Meadville Tribune


January 4, 2012

Emotional outbursts not making school consolidation job easier

MEADVILLE — Editor’s note: The author warns that this column has language for mature audiences only. Reader discretion is advised.

If you’re like me, you’ve chosen to live in a small town because the communities are close knit. You attend the same churches, volunteer for the band boosters, frequent the same bars, cheer for the same football teams (or their rivals), and watch parades with your neighbors. Small-town folks treasure simple virtues like honesty, integrity, kindness, generosity, respect and working together.

Now more than ever those of us who live in Conneaut School District need to let those values guide our behavior. We are facing serious adversity as the school board and administration make major decisions concerning the configuration of our schools. Sometimes it seems as though bitterness, anger, fear and dishonesty have ruled the day instead.

Instead of extending generosity to volunteers who have given hundreds of hours of their time to try to save the district from fiscal catastrophe, I hear verbal invectives hurled at them in public meetings. (“Screw you! You have screwed us over for years. Screw you!,” accompanied by audience jeers and mocking laughter.) Instead of honoring the integrity of the process, these volunteers and administrators are accused of not caring about kids because they didn’t say the word “student” enough in their presentation. (Let me see, and they’ve worked this hard for ... Edward the vampire? Breast cancer research?)

Instead of acknowledging that often research can be found that supports both sides of an argument, people insist that “all research shows” that small schools are the best way to educate kids. I have research that says that medium sized schools (9 to 12 grades) of 600 to 900 are the most effective size in educating kids. This research also shows that disadvantaged kids benefit the most from those schools.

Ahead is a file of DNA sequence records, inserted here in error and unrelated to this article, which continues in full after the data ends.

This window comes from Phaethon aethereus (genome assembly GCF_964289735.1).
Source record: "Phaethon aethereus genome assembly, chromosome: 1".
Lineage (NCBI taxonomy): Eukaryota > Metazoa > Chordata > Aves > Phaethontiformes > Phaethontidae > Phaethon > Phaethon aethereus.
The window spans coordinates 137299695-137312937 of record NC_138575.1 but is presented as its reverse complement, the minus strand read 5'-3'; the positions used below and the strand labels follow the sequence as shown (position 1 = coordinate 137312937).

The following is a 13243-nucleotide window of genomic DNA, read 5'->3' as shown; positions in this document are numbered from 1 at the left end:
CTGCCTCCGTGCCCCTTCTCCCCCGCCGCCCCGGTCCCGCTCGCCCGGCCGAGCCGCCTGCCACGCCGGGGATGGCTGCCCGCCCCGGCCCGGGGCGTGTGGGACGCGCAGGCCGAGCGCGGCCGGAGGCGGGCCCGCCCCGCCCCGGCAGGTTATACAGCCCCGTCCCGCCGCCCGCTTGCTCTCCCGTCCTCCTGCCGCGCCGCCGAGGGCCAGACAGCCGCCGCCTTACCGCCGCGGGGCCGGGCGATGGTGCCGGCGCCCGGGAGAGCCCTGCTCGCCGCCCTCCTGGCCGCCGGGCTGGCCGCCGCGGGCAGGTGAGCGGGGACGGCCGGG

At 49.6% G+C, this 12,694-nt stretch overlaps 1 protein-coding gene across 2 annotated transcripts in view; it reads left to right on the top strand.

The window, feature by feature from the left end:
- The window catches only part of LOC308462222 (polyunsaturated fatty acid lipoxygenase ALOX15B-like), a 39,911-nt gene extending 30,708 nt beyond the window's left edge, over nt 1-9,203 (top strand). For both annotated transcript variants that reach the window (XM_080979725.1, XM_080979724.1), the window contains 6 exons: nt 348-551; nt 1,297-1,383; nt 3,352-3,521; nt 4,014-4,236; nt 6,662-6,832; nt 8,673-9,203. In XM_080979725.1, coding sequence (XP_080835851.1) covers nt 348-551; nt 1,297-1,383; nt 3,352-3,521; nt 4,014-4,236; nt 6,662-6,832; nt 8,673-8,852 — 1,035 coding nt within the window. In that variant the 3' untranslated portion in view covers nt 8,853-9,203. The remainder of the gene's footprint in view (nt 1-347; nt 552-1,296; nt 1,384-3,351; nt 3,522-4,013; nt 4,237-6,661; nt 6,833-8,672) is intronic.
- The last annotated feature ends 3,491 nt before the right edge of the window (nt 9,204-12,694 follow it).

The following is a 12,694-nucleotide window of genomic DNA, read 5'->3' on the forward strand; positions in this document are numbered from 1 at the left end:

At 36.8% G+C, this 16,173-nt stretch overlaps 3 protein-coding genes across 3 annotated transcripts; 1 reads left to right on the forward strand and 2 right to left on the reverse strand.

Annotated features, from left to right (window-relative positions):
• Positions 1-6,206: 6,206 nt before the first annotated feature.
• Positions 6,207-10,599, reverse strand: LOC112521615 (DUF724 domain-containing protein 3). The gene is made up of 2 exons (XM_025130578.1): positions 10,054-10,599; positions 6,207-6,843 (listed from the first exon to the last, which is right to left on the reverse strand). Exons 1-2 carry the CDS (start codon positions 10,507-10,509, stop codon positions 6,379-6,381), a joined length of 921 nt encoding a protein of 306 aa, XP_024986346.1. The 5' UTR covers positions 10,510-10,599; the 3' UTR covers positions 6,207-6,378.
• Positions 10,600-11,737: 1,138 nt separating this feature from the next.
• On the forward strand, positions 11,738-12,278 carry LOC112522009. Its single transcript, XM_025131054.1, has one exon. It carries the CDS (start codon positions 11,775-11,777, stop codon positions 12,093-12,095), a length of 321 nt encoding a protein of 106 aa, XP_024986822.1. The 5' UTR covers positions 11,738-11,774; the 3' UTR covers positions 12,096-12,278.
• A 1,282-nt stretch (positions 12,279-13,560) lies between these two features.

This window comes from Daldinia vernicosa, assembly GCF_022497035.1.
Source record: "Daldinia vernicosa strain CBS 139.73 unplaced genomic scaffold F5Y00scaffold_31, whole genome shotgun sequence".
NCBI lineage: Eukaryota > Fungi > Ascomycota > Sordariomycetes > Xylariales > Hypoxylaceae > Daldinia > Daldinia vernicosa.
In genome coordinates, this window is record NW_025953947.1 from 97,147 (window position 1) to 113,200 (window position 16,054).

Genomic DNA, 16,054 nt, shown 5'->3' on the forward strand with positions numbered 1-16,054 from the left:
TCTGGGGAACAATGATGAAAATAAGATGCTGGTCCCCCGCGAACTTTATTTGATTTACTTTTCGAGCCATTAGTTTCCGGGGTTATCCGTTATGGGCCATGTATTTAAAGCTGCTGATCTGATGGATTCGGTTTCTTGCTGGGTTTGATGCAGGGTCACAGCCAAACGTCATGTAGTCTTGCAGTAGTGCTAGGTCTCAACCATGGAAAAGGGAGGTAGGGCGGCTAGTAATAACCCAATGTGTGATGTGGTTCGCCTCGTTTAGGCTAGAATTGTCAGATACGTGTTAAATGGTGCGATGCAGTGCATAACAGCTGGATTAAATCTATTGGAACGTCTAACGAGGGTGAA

Instead of showing respect and kindness, students boast that they will never be friends with kids from (pick one) Lake, Linesville or Valley. Parents support and encourage that attitude. Tell me, how do you manage that on Facebook? Do you check addresses before you friend someone? If “outside” students are bused to the school in your town, will they (and their parents) be welcomed or shunned?

Instead of working together, some parents will homeschool their kids through cyberschool and keep them out of a consolidated high school if that’s the decision. That’s your right. The district will have to take more money out of the bricks and mortar schools to pay thousands of dollars per cyber child. What the district has budgeted to pay for cyberschooled students ($700,000) is almost as much as its entire kindergarten budget ($775,000). I respect parents’ right to educate their children as they wish, but that is the cold, hard economic reality. This astronomical bill is one of the reasons the district has to consider consolidation. The threat of cyberschooling is also a good way to show the powers-that-be how wrong they are to dare to consider change, isn’t it?